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NASCAR has Lost Its Soul

Discussion in 'Sports and News' started by Boom_70, Apr 17, 2007.

  1. Boom_70

    Boom_70 Well-Known Member

    Intersting story in Sunday Times on NASCAR at the crossroad.

  2. Sam Mills 51

    Sam Mills 51 Well-Known Member

    Thank goodness someone admitted that things in the Bullsh_t Brigade aren't perfect.

    I wonder if the France family will revoke NYT's NASCAR pass - if it had one - in the future for dare criticizing the organization.
  3. Bob Cook

    Bob Cook Active Member

    I'll give two words to describe NASCAR's rise and fall: Jeff Gordon.

    I'm still firmly convinced that had Gordon gone to open wheel, NASCAR would still be a backwater sport. But Gordon gave NASCAR the crossover opening it took full advantage of.

    The problem is, with Gordon on the decline, NASCAR doesn't have anybody with his universal cachet. Having no discernible personality worked well for Gordon (as it did for Michael Jordan), but the lack of compelling personalities isn't working for anybody else in NASCAR. Heck, at least Gordon had Tony Stewart as a heel. In an attempt to make everyone a good corporate citizen, they've only made a bland sport (yes, open-wheel fan here) even more vanilla.

    Even for open-wheel, the peak came with dynastic names like Andretti and Unser. Outside of them, it was mostly just gearheads who cared.
  4. Sxysprtswrtr

    Sxysprtswrtr Active Member

    Wow, I'm impressed Boom ... a thread about NASCAR that you started and you had no mention of white sheets or flags or barefoot, pregnant women.

    This story isn't really new news if you follow NASCAR and TV ratings.

    I am VERY surprised this New York Times (of all the papers) writer couldn't get the Frances to discuss the "state of NASCAR" on the record. I'm also disappointed that the article didn't present a break-down comparison of NASCAR to the NFL or to MLB or to the NBA. The writer uses quotes to insist that "all leagues go through plateaus" YET where's the proof and the facts to support these statements?

    "While hundreds of people work for them, the Frances — who declined interview requests for this article — are responsible for Nascar and its direction."
  5. boots

    boots New Member

    The problem is that NASCAR, no matter how much they want to televise it, is still thought of as a regional southern sport. It may take a generation to end that type of thinking.
  6. Bubbler

    Bubbler Well-Known Member

    I think Boom posted it to antagonize NASCAR fans because the NYT uses Nascar in its stories.
  7. Sam Mills 51

    Sam Mills 51 Well-Known Member

    That's part of it, Boots. NASCAR wants fans and critics to believe it is now a national sport while still maintaining the appeal and accessibility of Southern hospitality and the Good Ol' Boys.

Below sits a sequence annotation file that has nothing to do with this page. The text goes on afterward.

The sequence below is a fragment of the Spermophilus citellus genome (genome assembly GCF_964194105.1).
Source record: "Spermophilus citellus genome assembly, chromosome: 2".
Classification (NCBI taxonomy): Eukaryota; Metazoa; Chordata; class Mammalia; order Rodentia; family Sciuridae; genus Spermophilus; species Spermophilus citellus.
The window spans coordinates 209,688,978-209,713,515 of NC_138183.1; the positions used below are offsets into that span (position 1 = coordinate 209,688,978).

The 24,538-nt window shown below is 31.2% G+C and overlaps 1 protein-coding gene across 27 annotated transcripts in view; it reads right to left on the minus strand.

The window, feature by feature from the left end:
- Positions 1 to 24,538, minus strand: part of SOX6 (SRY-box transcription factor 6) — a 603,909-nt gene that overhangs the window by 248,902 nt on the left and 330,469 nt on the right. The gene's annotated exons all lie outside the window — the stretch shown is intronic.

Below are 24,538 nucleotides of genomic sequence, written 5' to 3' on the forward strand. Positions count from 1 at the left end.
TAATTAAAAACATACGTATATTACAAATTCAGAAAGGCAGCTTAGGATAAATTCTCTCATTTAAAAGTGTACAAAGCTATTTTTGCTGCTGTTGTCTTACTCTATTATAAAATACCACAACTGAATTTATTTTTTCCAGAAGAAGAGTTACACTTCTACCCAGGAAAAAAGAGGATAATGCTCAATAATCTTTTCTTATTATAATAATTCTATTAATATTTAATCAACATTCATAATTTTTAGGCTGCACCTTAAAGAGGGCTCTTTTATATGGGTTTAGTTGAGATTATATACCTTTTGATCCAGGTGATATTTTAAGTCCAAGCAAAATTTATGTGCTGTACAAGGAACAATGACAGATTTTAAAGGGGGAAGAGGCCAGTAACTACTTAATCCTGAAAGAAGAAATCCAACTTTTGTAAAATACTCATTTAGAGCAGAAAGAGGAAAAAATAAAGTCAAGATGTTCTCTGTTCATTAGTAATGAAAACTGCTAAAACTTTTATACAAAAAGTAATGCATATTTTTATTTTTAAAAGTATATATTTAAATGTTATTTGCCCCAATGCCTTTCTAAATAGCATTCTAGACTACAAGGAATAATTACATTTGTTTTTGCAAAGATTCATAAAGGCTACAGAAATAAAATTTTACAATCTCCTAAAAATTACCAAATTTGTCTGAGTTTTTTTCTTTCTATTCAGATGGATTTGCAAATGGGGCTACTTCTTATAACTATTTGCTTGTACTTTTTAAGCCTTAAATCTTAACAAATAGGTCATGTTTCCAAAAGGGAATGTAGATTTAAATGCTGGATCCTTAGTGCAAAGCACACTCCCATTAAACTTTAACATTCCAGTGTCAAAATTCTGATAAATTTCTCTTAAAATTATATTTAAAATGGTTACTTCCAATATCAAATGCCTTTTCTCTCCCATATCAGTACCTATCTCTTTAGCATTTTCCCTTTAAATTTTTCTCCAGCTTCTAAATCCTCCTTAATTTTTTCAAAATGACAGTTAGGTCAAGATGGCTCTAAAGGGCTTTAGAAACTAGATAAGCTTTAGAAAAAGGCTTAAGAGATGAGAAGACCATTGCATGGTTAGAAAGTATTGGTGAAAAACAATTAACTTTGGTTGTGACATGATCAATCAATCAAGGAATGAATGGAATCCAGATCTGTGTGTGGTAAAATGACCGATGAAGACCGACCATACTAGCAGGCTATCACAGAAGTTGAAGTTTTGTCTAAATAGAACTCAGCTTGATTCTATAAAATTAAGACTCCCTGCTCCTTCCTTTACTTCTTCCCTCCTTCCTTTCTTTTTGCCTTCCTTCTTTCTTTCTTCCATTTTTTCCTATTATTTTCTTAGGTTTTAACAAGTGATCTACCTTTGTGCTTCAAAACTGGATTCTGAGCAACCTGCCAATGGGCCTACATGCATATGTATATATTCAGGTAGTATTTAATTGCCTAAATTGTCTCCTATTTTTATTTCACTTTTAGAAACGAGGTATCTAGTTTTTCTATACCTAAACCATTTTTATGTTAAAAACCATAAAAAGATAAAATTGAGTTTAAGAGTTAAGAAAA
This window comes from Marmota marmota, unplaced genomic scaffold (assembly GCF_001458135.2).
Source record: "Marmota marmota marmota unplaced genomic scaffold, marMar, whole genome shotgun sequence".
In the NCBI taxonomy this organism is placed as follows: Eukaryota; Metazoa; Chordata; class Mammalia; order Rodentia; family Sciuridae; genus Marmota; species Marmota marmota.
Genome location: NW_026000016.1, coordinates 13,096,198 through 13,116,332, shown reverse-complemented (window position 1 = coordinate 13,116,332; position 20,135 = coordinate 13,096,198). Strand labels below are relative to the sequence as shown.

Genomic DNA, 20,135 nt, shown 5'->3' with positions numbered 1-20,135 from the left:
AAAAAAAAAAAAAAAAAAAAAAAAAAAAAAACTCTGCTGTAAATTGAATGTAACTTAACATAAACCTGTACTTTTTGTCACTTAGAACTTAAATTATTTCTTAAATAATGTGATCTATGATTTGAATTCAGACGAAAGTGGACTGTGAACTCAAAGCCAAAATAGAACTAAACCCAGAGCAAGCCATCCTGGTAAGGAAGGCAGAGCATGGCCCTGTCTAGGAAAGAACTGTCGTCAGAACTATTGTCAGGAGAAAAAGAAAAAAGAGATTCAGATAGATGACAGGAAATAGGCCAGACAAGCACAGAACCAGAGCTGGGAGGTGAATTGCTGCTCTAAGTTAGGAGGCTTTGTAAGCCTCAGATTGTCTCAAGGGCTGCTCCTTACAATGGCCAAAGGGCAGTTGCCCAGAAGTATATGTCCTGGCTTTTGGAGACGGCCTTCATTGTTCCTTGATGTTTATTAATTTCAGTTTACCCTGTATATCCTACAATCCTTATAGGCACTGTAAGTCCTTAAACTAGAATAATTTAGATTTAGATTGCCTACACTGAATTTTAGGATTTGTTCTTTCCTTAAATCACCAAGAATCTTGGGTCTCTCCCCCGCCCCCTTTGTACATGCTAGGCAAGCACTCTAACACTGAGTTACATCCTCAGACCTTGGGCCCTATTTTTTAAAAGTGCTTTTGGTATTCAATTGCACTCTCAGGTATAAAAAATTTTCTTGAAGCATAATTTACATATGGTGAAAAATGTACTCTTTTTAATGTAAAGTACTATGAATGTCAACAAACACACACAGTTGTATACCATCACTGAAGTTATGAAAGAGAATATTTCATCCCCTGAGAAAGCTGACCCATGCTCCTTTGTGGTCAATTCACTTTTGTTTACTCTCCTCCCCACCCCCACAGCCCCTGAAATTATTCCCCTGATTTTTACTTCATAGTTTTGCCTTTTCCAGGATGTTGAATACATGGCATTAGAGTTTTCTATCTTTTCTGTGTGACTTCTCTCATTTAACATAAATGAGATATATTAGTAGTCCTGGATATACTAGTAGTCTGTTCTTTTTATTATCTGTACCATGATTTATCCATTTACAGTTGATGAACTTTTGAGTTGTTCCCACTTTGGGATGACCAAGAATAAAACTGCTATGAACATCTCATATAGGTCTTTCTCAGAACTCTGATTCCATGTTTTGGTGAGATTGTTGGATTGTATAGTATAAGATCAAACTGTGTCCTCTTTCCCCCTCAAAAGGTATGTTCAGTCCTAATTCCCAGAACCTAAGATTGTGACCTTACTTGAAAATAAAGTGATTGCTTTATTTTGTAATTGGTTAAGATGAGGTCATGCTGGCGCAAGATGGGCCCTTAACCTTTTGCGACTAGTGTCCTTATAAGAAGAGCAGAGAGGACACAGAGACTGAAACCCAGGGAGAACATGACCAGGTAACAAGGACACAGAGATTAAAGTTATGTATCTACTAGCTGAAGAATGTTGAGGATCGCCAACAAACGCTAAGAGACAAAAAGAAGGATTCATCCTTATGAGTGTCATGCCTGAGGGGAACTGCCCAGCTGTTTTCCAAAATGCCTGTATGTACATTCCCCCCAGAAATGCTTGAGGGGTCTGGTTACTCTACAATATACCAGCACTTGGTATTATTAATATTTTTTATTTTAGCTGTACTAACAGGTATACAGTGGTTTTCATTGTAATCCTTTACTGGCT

NASCAR can't make up its own mind, and that's a big part of the problem.

    Bob Cook has a point, though. When Jeff Gordon came in, he was despised by many fans in the South - still the case today - because he was the first in many years not to back down to Dale Earnhardt. Tony Stewart has helped fan the flames of non-Southerners who have the ability and will to lead, but again the South vs. the rest of the country. What happens with Juan Pablo Montoya, and the fans' reaction to such could be NASCAR's next measuring stick.
  8. Sxysprtswrtr

    Sxysprtswrtr Active Member

    Or when Toyota starts winning manufacturer's titles.
  9. wickedwritah

    wickedwritah Guest

    Eventually, the Frances are gonna have to poop or get off the pot. Either they become a true national sport and loosen the chains, or they stay niche and get to continue to run their own fiefdom.
  10. Sam Mills 51

    Sam Mills 51 Well-Known Member

    Nothing like nailing what could be the biggest problems. The France family wants to be a national sport and demands to run the show. And based on the past, Brian France will try and get both.

    And he'll fail. There will be no "debris on the track" to bring out the yellow flag with five laps to go this time.
  11. HejiraHenry

    HejiraHenry Well-Known Member

    To me, the fact there's no race in Nashville -- even as efforts are made to get races in New York City (NEW YORK CITY!) and Seattle –– is emblematic of the sport's problem. They've forgotten the folks who made them. And for that, they'll pay.
  12. novelist_wannabe

    novelist_wannabe Well-Known Member

    Why does the Times do that? Does is also use Ncaa? Fbi? Naacp? What's their issue with this particular acronym?

    Sxy is right, this really isn't news now. 10 years ago? Sure. But that soul departed a long time ago.
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